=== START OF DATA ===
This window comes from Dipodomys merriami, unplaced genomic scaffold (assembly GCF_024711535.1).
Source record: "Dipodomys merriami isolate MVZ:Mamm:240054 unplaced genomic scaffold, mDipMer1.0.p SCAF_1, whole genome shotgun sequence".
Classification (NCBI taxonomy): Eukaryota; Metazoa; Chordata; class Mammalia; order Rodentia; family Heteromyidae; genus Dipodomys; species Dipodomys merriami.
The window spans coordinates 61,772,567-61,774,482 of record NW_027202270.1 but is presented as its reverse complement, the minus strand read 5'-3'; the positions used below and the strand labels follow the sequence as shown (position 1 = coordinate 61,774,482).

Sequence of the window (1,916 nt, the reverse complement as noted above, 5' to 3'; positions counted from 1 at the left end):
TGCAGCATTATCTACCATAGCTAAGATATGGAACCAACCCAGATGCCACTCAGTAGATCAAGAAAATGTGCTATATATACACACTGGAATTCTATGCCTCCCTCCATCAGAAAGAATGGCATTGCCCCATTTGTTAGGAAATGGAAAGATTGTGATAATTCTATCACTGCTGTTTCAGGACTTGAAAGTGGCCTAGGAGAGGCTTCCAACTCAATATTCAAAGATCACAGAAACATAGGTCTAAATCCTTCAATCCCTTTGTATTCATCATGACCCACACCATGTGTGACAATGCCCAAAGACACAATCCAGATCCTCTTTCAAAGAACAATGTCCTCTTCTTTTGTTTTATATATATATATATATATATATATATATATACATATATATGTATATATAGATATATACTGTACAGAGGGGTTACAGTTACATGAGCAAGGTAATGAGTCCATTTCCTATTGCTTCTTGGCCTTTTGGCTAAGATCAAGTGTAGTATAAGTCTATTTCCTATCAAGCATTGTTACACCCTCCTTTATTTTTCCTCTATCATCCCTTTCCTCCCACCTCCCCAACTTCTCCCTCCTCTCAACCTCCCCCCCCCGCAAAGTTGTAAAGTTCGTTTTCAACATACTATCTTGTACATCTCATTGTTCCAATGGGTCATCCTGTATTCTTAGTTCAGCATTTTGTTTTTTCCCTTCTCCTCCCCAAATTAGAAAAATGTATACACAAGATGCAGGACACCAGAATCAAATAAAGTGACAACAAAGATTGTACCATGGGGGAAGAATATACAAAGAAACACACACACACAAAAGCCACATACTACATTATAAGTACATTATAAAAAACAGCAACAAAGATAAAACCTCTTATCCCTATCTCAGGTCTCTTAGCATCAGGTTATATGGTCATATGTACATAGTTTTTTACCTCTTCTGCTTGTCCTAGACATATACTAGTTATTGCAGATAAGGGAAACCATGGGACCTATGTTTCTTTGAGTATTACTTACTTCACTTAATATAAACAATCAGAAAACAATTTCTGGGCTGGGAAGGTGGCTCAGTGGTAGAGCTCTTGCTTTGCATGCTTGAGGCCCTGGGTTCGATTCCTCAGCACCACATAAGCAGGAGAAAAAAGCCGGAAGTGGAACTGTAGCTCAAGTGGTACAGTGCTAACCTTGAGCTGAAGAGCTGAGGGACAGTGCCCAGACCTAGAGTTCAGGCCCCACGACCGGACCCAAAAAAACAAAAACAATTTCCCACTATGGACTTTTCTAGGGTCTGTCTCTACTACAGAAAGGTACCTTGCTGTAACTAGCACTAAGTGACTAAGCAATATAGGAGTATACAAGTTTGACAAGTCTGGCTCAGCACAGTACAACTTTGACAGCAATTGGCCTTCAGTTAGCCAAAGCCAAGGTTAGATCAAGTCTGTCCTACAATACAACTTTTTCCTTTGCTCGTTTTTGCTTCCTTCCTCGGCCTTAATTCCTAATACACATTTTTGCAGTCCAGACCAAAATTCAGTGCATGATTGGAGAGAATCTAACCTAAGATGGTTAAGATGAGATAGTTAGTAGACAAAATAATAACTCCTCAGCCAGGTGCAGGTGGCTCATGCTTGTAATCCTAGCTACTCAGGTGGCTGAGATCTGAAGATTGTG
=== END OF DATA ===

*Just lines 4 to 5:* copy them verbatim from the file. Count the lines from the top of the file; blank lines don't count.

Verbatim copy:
The window spans coordinates 61,772,567-61,774,482 of record NW_027202270.1 but is presented as its reverse complement, the minus strand read 5'-3'; the positions used below and the strand labels follow the sequence as shown (position 1 = coordinate 61,774,482).

Sequence of the window (1,916 nt, the reverse complement as noted above, 5' to 3'; positions counted from 1 at the left end):